A good start to the day: volunteering with our Breakfast Club

18 January 2018

Sally has been volunteering at our Breakfast Club for three years. Based in Fitzroy, in inner city Melbourne, the club mostly hosts local primary school students. It builds a sense of community, drawing together a mix of people who might not otherwise get a chance to mingle.

At 7.20am on Thursday mornings during school terms, Sally, a publisher and former journalist, arrives at the club to begin setting up. Sally told us about her experience of volunteering with the Brotherhood, in her own words. 

How did you hear about the Brotherhood's Breakfast Club?

A friend who I used to work with told me about her job in policy at the Brotherhood of St Laurence. I was interested in volunteering so I asked her about programs in my local area. She enthusiastically talked about the Breakfast Club. The next day she emailed with a connection to the coordinator.

Why did you want to volunteer?

I wanted to engage in my community. We had just moved to Fitzroy and volunteering seemed the best way to connect to this new area. My children are adults so I have more time in my life and the Breakfast Club hours mean I can join in but still get to work on time.

What you do at the Breakfast Club?

Each day of the week there is a healthy set breakfast. We set up, cook, play games and talk with the kids and parents, clean up and head off to work knowing lots about the lives of the kids in the community.

How have you seen the children benefit from the program?

A nutritious breakfast is a good start to everyone’s day so all the children and any parent who wants breakfast, has that opportunity. But the food is only part of the benefit of the club. Everyone sits and eats together so the kids socialise with a lot of different people of different ages and friendship groups. Parents will sit and eat with the kids, too, as do the volunteers. It is the same in the games room. Different age groups join in, conversations weave across the room; we all deal with winning and losing.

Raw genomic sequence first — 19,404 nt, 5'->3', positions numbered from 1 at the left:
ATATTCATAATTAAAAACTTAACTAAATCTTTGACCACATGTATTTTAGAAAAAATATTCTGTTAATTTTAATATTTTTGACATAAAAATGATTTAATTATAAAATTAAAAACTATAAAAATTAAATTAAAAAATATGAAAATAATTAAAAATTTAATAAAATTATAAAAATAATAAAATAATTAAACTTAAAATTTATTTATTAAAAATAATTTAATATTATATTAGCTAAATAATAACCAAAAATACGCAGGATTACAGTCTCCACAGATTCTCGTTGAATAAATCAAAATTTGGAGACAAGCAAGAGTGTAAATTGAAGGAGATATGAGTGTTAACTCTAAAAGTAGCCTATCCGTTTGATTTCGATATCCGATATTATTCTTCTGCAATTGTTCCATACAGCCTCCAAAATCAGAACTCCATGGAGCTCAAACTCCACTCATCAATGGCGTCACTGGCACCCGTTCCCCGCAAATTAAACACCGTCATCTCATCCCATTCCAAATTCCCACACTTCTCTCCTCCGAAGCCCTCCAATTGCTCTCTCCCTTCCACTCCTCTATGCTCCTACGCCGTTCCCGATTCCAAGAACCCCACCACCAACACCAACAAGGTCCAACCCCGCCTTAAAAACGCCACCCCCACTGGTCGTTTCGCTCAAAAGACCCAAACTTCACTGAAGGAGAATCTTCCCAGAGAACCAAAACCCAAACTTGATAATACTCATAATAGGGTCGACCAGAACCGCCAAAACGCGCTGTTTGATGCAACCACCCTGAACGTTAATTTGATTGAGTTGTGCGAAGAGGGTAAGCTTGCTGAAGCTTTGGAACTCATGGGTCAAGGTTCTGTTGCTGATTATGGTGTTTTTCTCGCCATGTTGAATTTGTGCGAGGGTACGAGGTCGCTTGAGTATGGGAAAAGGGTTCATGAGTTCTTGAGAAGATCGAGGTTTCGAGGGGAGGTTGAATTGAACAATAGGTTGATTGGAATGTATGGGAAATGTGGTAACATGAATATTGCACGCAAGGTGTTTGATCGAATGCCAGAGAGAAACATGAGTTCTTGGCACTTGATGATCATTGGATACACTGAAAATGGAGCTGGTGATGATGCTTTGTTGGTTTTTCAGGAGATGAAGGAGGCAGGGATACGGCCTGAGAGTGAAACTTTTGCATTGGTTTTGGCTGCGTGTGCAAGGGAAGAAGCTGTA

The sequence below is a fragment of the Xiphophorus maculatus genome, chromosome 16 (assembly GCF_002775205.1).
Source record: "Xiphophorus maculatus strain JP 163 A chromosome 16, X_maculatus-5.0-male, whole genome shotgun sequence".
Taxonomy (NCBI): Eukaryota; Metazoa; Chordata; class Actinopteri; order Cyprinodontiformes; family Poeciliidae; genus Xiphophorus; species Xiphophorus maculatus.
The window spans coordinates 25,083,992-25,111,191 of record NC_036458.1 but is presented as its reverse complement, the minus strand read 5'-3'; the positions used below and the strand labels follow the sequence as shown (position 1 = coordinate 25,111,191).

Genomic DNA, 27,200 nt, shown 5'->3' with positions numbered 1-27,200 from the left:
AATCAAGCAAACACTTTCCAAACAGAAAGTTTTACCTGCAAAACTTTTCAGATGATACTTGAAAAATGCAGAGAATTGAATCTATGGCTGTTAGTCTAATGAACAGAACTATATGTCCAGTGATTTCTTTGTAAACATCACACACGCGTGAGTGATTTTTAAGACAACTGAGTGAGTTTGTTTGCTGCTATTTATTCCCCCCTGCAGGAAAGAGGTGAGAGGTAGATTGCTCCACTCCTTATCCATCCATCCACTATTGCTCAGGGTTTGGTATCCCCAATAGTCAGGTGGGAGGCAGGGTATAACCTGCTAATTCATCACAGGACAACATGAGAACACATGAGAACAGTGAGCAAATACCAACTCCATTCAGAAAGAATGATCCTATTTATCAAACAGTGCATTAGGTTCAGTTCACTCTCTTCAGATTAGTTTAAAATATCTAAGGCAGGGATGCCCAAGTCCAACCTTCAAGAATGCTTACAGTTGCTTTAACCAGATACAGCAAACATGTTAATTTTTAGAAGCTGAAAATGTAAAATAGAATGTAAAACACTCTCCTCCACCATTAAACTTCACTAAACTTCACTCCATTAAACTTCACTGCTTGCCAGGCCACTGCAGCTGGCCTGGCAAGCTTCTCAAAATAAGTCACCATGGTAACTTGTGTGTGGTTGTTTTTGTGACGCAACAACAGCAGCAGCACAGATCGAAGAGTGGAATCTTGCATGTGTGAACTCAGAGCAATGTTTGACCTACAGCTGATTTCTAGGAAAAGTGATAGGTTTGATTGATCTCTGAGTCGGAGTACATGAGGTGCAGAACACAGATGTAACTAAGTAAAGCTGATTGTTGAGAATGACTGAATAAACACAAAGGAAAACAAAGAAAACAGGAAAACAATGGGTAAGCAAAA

Is there a particular story that springs to mind about your time at the Breakfast Club?

One of the many great things about the Club is the range of children and parents/carers who come, as well as the volunteers. Secondary school students will also often come and eat breakfast and play with the kids, as do police from the local station. One of the policemen is a bit of a whiz with paper planes. He demonstrated his winning design to the kids one morning and there were some serious long-distance flights.

On volunteering generally, why do you think people should give of their time and talent to help others?

It is such a no brainer that we can all give more of ourselves to help others and it is a valuable thing to do personally and for the community. But it is also a truism that the volunteer also gets much from the experience.

Find out more about volunteering at the Brotherhood.

The Brotherhood of St Laurence (BSL) acknowledges and understands its obligations under the UN Convention on the Rights of the Child and recognises that all children and young people have the right to be treated with respect and care, and to be safe from all forms of abuse. BSL has a zero tolerance towards child abuse.
Read the official statement signed by the Executive Director.

The Brotherhood recognises the harm that family violence causes and that freedom from violence is a basic human right.
We will support our staff, volunteers, clients and the community if they experience violence.

Find out more about the work of the Brotherhood
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The Brotherhood of St Laurence acknowledges and recognises the Traditional Owners of the land upon which we live and work, and we pay our respects to their Elders both past and present.

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